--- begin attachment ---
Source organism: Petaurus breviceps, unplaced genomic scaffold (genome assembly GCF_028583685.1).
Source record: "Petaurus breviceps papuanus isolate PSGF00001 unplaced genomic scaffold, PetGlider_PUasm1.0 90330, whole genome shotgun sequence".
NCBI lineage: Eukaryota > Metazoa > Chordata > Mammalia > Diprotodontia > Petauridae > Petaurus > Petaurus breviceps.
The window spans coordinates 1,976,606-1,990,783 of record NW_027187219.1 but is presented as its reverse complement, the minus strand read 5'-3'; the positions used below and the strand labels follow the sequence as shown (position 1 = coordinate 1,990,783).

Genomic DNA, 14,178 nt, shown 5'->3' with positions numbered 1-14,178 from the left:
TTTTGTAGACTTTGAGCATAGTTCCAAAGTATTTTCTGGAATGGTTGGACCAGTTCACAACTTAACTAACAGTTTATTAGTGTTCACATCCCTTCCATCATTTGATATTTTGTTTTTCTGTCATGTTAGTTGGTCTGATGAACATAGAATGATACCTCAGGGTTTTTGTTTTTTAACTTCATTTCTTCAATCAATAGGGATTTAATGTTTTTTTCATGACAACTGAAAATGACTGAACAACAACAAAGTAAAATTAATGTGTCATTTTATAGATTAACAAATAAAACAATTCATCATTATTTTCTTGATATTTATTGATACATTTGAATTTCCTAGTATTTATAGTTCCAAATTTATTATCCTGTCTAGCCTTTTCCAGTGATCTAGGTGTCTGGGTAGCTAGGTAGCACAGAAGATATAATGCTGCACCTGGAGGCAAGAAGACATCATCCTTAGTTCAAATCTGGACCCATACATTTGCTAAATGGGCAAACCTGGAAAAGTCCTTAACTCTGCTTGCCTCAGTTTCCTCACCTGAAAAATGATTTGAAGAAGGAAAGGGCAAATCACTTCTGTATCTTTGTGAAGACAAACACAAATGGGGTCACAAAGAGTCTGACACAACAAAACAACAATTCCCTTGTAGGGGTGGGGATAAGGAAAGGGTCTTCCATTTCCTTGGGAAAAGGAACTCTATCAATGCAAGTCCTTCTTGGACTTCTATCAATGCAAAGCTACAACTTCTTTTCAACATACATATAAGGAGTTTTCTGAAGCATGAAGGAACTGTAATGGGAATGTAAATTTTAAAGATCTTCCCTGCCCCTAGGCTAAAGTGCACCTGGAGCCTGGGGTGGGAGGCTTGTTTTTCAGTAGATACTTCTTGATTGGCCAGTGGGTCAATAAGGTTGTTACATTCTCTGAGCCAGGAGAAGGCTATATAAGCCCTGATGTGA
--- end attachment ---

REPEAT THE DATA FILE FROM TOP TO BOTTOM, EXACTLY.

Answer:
Source organism: Petaurus breviceps, unplaced genomic scaffold (genome assembly GCF_028583685.1).
Source record: "Petaurus breviceps papuanus isolate PSGF00001 unplaced genomic scaffold, PetGlider_PUasm1.0 90330, whole genome shotgun sequence".
NCBI lineage: Eukaryota > Metazoa > Chordata > Mammalia > Diprotodontia > Petauridae > Petaurus > Petaurus breviceps.
The window spans coordinates 1,976,606-1,990,783 of record NW_027187219.1 but is presented as its reverse complement, the minus strand read 5'-3'; the positions used below and the strand labels follow the sequence as shown (position 1 = coordinate 1,990,783).

Genomic DNA, 14,178 nt, shown 5'->3' with positions numbered 1-14,178 from the left:
TTTTGTAGACTTTGAGCATAGTTCCAAAGTATTTTCTGGAATGGTTGGACCAGTTCACAACTTAACTAACAGTTTATTAGTGTTCACATCCCTTCCATCATTTGATATTTTGTTTTTCTGTCATGTTAGTTGGTCTGATGAACATAGAATGATACCTCAGGGTTTTTGTTTTTTAACTTCATTTCTTCAATCAATAGGGATTTAATGTTTTTTTCATGACAACTGAAAATGACTGAACAACAACAAAGTAAAATTAATGTGTCATTTTATAGATTAACAAATAAAACAATTCATCATTATTTTCTTGATATTTATTGATACATTTGAATTTCCTAGTATTTATAGTTCCAAATTTATTATCCTGTCTAGCCTTTTCCAGTGATCTAGGTGTCTGGGTAGCTAGGTAGCACAGAAGATATAATGCTGCACCTGGAGGCAAGAAGACATCATCCTTAGTTCAAATCTGGACCCATACATTTGCTAAATGGGCAAACCTGGAAAAGTCCTTAACTCTGCTTGCCTCAGTTTCCTCACCTGAAAAATGATTTGAAGAAGGAAAGGGCAAATCACTTCTGTATCTTTGTGAAGACAAACACAAATGGGGTCACAAAGAGTCTGACACAACAAAACAACAATTCCCTTGTAGGGGTGGGGATAAGGAAAGGGTCTTCCATTTCCTTGGGAAAAGGAACTCTATCAATGCAAGTCCTTCTTGGACTTCTATCAATGCAAAGCTACAACTTCTTTTCAACATACATATAAGGAGTTTTCTGAAGCATGAAGGAACTGTAATGGGAATGTAAATTTTAAAGATCTTCCCTGCCCCTAGGCTAAAGTGCACCTGGAGCCTGGGGTGGGAGGCTTGTTTTTCAGTAGATACTTCTTGATTGGCCAGTGGGTCAATAAGGTTGTTACATTCTCTGAGCCAGGAGAAGGCTATATAAGCCCTGATGTGA